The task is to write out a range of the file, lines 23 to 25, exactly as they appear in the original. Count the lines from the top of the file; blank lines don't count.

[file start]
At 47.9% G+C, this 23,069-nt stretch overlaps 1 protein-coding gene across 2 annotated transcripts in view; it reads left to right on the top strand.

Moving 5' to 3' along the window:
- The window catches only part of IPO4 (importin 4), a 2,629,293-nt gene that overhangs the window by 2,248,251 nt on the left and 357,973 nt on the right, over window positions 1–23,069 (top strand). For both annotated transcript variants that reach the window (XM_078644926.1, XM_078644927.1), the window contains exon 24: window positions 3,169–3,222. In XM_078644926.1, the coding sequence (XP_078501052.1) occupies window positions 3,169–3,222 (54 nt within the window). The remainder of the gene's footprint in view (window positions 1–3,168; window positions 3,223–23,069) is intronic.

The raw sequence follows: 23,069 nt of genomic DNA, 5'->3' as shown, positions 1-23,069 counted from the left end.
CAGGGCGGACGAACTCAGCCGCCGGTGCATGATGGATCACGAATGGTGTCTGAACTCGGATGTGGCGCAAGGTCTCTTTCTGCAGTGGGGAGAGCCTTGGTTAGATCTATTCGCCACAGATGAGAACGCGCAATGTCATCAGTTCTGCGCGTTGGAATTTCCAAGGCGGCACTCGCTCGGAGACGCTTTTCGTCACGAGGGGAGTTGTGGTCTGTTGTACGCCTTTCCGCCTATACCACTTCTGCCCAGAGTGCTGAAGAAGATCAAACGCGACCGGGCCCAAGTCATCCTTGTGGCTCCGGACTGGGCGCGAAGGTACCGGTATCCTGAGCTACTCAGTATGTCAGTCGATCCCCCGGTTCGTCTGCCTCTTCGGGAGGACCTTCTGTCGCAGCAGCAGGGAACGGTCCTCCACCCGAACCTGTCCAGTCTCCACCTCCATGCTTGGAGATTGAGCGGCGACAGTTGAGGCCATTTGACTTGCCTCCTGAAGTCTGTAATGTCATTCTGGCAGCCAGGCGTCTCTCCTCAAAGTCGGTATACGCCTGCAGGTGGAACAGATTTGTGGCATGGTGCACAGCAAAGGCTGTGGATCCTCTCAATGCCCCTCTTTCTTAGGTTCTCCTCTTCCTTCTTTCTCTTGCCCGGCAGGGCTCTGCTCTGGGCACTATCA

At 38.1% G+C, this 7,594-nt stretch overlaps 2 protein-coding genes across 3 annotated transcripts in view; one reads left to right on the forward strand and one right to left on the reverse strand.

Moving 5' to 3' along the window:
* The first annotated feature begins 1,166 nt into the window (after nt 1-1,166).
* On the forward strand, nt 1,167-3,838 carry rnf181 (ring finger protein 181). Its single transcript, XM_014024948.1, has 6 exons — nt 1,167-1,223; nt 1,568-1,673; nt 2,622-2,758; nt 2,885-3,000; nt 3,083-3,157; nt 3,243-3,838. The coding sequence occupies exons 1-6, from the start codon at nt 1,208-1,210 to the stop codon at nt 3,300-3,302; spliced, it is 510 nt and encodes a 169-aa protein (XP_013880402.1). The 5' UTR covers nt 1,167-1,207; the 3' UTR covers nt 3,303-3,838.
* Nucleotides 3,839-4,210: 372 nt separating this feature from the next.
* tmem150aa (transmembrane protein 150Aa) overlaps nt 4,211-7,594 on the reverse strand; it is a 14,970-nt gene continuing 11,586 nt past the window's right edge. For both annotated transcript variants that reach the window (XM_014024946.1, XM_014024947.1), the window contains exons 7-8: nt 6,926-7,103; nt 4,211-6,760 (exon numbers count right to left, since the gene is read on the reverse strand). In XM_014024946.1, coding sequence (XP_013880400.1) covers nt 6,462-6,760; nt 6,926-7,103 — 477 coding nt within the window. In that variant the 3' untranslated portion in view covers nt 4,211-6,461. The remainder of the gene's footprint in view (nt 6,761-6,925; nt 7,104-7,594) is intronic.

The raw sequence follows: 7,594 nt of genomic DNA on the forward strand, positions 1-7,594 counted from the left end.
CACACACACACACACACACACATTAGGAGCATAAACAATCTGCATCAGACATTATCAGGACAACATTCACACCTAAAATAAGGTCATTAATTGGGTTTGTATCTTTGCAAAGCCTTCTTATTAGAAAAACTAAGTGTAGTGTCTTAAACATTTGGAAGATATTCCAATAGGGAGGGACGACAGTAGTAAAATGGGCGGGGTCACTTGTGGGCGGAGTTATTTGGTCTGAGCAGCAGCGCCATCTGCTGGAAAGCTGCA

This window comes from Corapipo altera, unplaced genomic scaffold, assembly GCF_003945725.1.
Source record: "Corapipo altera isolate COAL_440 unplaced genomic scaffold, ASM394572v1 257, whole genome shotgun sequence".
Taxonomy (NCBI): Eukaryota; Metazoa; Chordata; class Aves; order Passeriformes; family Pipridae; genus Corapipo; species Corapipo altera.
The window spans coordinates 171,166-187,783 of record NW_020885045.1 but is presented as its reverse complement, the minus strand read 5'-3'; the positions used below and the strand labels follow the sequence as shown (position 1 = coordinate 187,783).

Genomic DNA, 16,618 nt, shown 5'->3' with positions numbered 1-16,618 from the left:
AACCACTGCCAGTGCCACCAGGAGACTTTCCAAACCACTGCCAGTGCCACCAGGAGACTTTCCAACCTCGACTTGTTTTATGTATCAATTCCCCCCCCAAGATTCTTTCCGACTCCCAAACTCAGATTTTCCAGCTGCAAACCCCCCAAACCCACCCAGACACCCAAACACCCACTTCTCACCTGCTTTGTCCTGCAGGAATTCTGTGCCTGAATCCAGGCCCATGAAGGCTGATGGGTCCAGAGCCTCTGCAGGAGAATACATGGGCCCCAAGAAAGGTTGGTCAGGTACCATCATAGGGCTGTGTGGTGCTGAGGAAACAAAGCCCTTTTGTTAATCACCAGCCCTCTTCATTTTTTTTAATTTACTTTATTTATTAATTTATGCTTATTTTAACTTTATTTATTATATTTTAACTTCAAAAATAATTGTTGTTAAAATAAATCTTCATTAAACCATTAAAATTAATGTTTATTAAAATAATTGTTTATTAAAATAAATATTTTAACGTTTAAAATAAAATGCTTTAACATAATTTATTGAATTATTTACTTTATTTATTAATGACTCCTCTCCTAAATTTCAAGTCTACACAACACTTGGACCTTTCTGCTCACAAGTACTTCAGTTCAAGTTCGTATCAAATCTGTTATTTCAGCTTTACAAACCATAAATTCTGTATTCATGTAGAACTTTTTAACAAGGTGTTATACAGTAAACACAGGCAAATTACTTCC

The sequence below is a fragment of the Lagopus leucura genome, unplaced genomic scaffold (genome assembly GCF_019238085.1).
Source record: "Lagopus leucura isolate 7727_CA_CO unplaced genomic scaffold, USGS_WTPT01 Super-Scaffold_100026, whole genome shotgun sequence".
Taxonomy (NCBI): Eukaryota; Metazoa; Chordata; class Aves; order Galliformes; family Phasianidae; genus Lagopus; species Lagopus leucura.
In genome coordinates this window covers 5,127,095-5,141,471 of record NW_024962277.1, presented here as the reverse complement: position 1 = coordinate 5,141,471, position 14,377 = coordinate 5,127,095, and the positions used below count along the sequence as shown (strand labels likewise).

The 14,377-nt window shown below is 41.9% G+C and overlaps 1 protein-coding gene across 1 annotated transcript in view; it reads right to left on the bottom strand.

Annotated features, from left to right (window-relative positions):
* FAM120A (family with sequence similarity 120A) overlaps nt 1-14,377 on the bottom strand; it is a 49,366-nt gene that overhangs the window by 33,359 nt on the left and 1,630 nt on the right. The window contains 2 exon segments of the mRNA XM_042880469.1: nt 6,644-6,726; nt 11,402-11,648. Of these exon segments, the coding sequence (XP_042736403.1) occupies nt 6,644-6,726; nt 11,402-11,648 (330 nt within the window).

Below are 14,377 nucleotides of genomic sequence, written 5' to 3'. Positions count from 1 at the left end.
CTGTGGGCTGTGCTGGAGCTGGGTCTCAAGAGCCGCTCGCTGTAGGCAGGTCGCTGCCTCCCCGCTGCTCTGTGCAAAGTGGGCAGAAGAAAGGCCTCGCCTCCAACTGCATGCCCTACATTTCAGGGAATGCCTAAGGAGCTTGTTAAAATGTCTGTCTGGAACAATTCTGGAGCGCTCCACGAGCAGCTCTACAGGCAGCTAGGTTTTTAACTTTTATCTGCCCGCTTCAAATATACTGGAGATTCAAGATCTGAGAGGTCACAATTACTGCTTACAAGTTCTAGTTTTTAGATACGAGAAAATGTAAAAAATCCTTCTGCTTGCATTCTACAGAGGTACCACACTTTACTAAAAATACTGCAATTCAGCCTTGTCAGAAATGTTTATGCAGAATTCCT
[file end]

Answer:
In genome coordinates this window covers 5,127,095-5,141,471 of record NW_024962277.1, presented here as the reverse complement: position 1 = coordinate 5,141,471, position 14,377 = coordinate 5,127,095, and the positions used below count along the sequence as shown (strand labels likewise).

The 14,377-nt window shown below is 41.9% G+C and overlaps 1 protein-coding gene across 1 annotated transcript in view; it reads right to left on the bottom strand.

Annotated features, from left to right (window-relative positions):